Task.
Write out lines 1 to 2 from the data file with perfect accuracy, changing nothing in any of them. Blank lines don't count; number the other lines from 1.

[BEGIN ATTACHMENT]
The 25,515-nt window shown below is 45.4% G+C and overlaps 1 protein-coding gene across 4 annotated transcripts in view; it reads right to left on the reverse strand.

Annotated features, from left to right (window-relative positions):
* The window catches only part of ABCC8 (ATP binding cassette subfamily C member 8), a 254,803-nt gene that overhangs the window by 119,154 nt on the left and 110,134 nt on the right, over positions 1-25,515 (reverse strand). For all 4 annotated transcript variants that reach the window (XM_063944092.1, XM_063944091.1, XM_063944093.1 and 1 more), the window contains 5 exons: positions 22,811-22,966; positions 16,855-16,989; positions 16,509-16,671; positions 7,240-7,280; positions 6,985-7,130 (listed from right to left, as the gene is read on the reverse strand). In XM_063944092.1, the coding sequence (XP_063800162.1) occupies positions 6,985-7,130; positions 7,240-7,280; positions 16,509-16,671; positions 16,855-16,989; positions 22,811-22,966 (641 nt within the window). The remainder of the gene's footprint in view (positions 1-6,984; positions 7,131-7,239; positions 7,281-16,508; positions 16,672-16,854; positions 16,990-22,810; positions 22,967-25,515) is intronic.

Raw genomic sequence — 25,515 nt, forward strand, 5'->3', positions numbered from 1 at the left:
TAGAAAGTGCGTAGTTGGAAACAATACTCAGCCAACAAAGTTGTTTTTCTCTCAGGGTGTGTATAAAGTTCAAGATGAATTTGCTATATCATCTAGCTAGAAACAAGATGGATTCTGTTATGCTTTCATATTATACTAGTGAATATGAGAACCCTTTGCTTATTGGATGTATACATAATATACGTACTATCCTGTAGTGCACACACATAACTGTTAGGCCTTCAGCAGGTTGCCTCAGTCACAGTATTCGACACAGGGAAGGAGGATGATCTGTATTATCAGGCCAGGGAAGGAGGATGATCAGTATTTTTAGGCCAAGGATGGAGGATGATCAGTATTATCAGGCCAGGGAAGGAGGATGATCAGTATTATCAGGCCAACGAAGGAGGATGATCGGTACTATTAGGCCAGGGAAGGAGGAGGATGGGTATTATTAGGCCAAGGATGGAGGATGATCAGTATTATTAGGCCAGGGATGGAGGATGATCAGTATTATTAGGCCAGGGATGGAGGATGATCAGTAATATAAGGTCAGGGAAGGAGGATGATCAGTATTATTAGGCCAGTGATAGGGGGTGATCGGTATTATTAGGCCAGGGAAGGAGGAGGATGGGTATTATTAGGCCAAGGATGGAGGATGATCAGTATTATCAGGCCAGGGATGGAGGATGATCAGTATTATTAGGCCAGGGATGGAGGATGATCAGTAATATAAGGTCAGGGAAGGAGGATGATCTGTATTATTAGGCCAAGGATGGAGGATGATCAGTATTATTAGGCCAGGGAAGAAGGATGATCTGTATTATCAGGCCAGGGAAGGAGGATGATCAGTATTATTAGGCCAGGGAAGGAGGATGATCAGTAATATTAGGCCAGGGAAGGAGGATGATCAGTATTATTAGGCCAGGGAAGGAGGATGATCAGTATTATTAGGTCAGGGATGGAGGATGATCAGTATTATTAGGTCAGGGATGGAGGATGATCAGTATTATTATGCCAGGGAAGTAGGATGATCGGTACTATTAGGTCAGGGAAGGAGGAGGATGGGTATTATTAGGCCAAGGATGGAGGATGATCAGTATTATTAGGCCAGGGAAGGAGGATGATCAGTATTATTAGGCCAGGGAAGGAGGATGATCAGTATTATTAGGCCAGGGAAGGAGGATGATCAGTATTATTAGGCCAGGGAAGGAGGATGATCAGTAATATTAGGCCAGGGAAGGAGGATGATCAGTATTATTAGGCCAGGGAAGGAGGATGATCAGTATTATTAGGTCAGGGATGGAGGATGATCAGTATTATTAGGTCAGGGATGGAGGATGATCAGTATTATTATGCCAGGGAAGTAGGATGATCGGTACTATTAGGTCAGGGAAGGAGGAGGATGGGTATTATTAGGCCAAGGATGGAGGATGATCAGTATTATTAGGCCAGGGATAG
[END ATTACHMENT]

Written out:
The 25,515-nt window shown below is 45.4% G+C and overlaps 1 protein-coding gene across 4 annotated transcripts in view; it reads right to left on the reverse strand.

Annotated features, from left to right (window-relative positions):